Trainings for welders, chemical and mechanical examinations of materials, radiographic testing of welded joints – this is a brief description of duties performed by the Welding Institute in Tuzla. This institution is the only body in Bosnia and Herzegovina accredited by the International Institute of Welding, which means that their certificates are recognised throughout the world.
In addition to providing training services, the Welding Institute also provides expertise to all companies that are constructing demanding structures. It disposes of a state-of-art laboratory, equipped with numerous devices. The lab inventory was considerably improved by a donation provided by MEG project, which is financed and supported by the Swiss Government and implemented by the United Nations Development Programme (UNDP).
''We obtained state-of-art equipment for metallographic examinations in the framework of the Municipal Environmental and Economic Governance Project (MEG). The stereo zoom microscope and the metallographic microscope enabled us to conduct tests for all domestic companies, which will improve the quality and speed of all processes'', explained a mechanical engineer from the Welding Institute, Namik Džibrić.
They are using the devices, among other things, for testing the facility at the Thermal Power Plant Tuzla. ''We will test all welding works there'', says Džibrić.
Since high-quality welders are always in demand in the market, the most frequent clients of the institute are all the persons that would like to attend additional training, re-training or obtain welder certificates.
''Once a person completes the training and obtains a certificate, he/she is also accredited by the German Welding Institute. Our parent company from Germany also owns a stake in our institute and we comply with their work procedures and methods'', says Džibrić.
The path to the international welding certificate
By acquiring an international welding certificate, a person can choose in which country they would like to work. According to the Welding Institute in Tuzla, persons from this region mostly go to Germany. However, the path to obtaining such a certificate and acquiring the knowledge needed to manage the whole welding process is not easy. Four trainers, who have spent their whole work life in production, emphasize that the conditions during the training resemble those that await the trainees at construction sites and that the trainees go through all phases – from rough preparation works to fine welding works.
Trainings take place in a state-of-art workshop with 22 work stations and a separate room for grinding. Their usual clients are persons who wish to retrain and search for a job abroad, since this is one of bottleneck occupations in Western Europe.
''Many persons do not know what to expect and we provide them with a clear vision of the path to take and of their future profession'', say representatives of the Welding Institute. First, there is a theoretical part of the training, followed by practical training. ''A person can become a welder after 50 to 200 hours of training, depending on their motivation and talent'', adds Džibrić.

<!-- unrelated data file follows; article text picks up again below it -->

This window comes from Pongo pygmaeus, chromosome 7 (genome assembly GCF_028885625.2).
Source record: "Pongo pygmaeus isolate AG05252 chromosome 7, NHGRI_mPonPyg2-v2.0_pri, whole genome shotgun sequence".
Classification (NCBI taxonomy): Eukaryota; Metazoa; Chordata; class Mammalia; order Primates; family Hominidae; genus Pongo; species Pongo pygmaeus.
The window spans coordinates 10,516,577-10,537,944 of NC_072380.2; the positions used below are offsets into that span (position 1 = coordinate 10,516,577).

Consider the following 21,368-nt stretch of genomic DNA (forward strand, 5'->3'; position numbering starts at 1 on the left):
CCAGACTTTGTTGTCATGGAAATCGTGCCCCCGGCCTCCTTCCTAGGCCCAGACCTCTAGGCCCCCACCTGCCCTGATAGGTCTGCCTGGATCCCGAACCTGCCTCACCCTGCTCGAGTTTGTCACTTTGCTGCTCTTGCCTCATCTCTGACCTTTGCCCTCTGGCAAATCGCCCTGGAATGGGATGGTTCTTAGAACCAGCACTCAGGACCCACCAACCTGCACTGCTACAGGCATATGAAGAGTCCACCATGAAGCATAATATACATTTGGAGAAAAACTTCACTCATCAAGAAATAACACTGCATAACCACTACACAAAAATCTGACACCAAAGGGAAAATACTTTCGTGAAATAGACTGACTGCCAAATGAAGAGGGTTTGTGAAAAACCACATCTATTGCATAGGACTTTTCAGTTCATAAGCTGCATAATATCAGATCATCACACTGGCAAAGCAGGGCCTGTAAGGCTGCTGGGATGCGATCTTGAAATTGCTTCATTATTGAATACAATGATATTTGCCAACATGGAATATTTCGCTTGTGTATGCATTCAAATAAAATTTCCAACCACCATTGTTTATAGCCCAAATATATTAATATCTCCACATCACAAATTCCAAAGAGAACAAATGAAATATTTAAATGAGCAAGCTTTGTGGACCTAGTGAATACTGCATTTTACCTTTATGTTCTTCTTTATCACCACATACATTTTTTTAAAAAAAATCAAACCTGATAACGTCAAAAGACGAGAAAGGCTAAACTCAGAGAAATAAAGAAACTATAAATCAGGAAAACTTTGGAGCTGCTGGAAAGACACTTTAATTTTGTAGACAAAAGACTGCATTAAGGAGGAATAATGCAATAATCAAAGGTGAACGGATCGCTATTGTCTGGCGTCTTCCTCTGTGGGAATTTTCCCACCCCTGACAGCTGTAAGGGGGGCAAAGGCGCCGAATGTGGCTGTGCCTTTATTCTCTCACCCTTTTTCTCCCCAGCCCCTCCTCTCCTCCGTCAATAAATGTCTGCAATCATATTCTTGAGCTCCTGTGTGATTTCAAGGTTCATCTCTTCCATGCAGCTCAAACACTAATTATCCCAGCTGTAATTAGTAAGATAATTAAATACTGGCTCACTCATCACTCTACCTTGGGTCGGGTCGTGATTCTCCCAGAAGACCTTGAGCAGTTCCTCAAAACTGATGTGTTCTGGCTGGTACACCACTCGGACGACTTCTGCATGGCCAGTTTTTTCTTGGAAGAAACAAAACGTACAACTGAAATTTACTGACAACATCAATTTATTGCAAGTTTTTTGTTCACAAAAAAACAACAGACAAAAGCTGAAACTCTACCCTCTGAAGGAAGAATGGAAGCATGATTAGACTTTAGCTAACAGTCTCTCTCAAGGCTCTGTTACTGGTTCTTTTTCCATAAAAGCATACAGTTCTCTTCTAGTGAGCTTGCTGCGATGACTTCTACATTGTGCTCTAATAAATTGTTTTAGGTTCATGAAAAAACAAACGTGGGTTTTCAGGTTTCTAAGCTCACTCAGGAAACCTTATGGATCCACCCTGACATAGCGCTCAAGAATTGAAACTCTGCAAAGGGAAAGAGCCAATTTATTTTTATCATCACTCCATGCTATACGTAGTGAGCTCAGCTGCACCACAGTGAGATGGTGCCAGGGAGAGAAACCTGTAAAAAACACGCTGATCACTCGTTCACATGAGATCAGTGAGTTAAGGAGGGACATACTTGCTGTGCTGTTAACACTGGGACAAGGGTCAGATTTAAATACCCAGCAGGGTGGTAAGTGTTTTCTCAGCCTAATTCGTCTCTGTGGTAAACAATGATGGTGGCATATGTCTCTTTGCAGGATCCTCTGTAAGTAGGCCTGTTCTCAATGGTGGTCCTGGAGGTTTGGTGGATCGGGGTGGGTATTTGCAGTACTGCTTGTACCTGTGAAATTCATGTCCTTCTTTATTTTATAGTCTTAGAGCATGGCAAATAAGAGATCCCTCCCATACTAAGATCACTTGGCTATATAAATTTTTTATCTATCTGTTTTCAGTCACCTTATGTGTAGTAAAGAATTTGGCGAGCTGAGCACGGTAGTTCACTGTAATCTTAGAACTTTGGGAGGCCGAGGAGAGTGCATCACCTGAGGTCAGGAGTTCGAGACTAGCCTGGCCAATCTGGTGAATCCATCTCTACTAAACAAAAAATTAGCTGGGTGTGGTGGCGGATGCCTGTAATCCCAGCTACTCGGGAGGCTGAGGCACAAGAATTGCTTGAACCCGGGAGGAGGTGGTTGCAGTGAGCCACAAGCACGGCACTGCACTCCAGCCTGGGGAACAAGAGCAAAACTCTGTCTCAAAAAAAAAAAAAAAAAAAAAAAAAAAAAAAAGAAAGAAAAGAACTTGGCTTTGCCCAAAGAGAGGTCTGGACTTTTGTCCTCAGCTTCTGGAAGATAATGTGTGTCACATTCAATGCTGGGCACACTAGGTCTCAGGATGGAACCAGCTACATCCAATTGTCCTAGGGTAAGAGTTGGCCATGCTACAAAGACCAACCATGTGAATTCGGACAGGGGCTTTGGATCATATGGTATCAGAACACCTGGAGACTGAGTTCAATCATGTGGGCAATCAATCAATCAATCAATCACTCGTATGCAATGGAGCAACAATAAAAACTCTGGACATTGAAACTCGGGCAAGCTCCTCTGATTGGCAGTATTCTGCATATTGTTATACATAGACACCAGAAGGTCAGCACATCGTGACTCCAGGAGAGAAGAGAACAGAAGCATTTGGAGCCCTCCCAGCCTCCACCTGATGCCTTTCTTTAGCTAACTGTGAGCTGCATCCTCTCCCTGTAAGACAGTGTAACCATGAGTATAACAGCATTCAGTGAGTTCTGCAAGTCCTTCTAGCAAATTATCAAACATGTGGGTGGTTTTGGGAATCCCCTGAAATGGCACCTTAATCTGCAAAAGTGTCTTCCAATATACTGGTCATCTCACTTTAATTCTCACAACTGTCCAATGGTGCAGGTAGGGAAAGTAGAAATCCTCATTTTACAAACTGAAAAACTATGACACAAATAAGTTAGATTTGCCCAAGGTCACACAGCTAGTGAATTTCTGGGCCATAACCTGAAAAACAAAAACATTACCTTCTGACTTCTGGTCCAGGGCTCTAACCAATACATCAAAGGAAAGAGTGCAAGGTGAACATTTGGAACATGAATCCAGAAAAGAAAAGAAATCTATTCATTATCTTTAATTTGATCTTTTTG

According to Muharem, one of the trainers with decades-old experience, who explains how a final product is obtained in compliance with European standards, being a welder does not only mean performing welding works. The largest part of the work consists of preparatory work, and the act of welding itself is simple.
Muharem explains the challenges of the welding profession: ''The head of a construction site says, weld this, and the conditions are never ideal. Welders frequently have to be resourceful''.
''After the theoretical training, we take them to a booth, where they adjust the settings of the machine and weld samples in front of them.''
As the training progresses, the samples are put on the wall and then in a vertical position, so that a welder does not see the sample, which is out of sight. After this, they go over to welding pipes. The trainees have to learn here how to work with all welding positions that may occur at a construction site and be prepared for any difficulties during the training.
Laboratory testing of all samples
The trainees show whether they are truly ready for work in the field by taking a final exam after their training. ''We make x-rays of samples, just like dentists do'', says a mechanical engineer, Namik Džibrić, and opens the door of a state-of-art laboratory for us. A trainee obtains the test results only once the samples return from the lab, since the process of analysis at the lab requires time.
''The work results are obvious. Black colour on an x-ray shows impurities, and if everything is white, it means that the job was done properly.''
He also shows us an example how welding should not be done, a sample that contains a blatant mistake – the welding wire has not been removed. The black dots on an x-ray are remaining pores that indicate that the position of the welding gun was wrong during the welding process.
''Why is this dangerous – pores remaining on a bridge may, in combination with weathering and load, cause the bridge to break'', explains Džibrić.
Individual trainings cost between 1500 KM and 4000 KM, depending on the specialisation and the number of training hours. The procedure and the selected material determine the price. An individual licence costs 580 KM.
Since its establishment in 2005, the Welding Institute in Tuzla has successfully trained more than 3000 candidates in all welding procedures. Over the past ten years, the Welding Institute has also been successfully organising international specialisation courses for more than 100 welding engineers and technologists from the whole Bosnia and Herzegovina.